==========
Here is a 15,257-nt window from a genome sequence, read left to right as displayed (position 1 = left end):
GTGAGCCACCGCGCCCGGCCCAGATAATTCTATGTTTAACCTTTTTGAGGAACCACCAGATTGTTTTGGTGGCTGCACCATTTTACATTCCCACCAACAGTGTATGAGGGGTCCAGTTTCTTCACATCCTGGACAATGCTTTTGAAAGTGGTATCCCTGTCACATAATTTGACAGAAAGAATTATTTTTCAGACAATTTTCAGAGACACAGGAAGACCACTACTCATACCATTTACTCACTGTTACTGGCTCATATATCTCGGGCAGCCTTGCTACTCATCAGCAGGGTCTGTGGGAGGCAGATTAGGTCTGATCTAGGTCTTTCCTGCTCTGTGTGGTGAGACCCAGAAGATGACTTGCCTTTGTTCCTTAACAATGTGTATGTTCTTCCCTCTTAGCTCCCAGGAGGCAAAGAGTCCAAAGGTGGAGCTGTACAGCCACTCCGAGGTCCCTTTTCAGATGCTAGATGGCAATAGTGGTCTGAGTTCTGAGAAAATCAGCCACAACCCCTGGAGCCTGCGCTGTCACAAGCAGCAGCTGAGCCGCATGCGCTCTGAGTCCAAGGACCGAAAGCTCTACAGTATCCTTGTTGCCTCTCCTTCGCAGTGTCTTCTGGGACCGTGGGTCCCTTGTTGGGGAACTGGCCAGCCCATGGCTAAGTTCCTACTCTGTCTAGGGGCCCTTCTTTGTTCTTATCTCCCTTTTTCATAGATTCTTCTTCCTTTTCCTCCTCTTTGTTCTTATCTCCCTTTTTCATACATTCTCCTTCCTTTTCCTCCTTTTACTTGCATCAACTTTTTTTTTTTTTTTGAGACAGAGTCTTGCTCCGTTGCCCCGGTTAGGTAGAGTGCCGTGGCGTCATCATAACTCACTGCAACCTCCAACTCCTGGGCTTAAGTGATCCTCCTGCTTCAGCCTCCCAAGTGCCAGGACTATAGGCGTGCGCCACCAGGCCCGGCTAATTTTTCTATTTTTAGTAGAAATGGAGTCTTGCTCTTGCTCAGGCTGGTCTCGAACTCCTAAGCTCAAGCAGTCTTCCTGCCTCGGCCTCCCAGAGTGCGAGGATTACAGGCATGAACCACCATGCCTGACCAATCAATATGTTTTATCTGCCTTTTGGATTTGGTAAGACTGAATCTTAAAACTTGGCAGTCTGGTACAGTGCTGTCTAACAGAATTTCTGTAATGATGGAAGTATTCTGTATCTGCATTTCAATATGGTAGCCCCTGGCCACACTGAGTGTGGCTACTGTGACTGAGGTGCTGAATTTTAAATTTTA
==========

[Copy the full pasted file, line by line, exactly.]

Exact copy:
Here is a 15,257-nt window from a genome sequence, read left to right as displayed (position 1 = left end):
GTGAGCCACCGCGCCCGGCCCAGATAATTCTATGTTTAACCTTTTTGAGGAACCACCAGATTGTTTTGGTGGCTGCACCATTTTACATTCCCACCAACAGTGTATGAGGGGTCCAGTTTCTTCACATCCTGGACAATGCTTTTGAAAGTGGTATCCCTGTCACATAATTTGACAGAAAGAATTATTTTTCAGACAATTTTCAGAGACACAGGAAGACCACTACTCATACCATTTACTCACTGTTACTGGCTCATATATCTCGGGCAGCCTTGCTACTCATCAGCAGGGTCTGTGGGAGGCAGATTAGGTCTGATCTAGGTCTTTCCTGCTCTGTGTGGTGAGACCCAGAAGATGACTTGCCTTTGTTCCTTAACAATGTGTATGTTCTTCCCTCTTAGCTCCCAGGAGGCAAAGAGTCCAAAGGTGGAGCTGTACAGCCACTCCGAGGTCCCTTTTCAGATGCTAGATGGCAATAGTGGTCTGAGTTCTGAGAAAATCAGCCACAACCCCTGGAGCCTGCGCTGTCACAAGCAGCAGCTGAGCCGCATGCGCTCTGAGTCCAAGGACCGAAAGCTCTACAGTATCCTTGTTGCCTCTCCTTCGCAGTGTCTTCTGGGACCGTGGGTCCCTTGTTGGGGAACTGGCCAGCCCATGGCTAAGTTCCTACTCTGTCTAGGGGCCCTTCTTTGTTCTTATCTCCCTTTTTCATAGATTCTTCTTCCTTTTCCTCCTCTTTGTTCTTATCTCCCTTTTTCATACATTCTCCTTCCTTTTCCTCCTTTTACTTGCATCAACTTTTTTTTTTTTTTTGAGACAGAGTCTTGCTCCGTTGCCCCGGTTAGGTAGAGTGCCGTGGCGTCATCATAACTCACTGCAACCTCCAACTCCTGGGCTTAAGTGATCCTCCTGCTTCAGCCTCCCAAGTGCCAGGACTATAGGCGTGCGCCACCAGGCCCGGCTAATTTTTCTATTTTTAGTAGAAATGGAGTCTTGCTCTTGCTCAGGCTGGTCTCGAACTCCTAAGCTCAAGCAGTCTTCCTGCCTCGGCCTCCCAGAGTGCGAGGATTACAGGCATGAACCACCATGCCTGACCAATCAATATGTTTTATCTGCCTTTTGGATTTGGTAAGACTGAATCTTAAAACTTGGCAGTCTGGTACAGTGCTGTCTAACAGAATTTCTGTAATGATGGAAGTATTCTGTATCTGCATTTCAATATGGTAGCCCCTGGCCACACTGAGTGTGGCTACTGTGACTGAGGTGCTGAATTTTAAATTTTA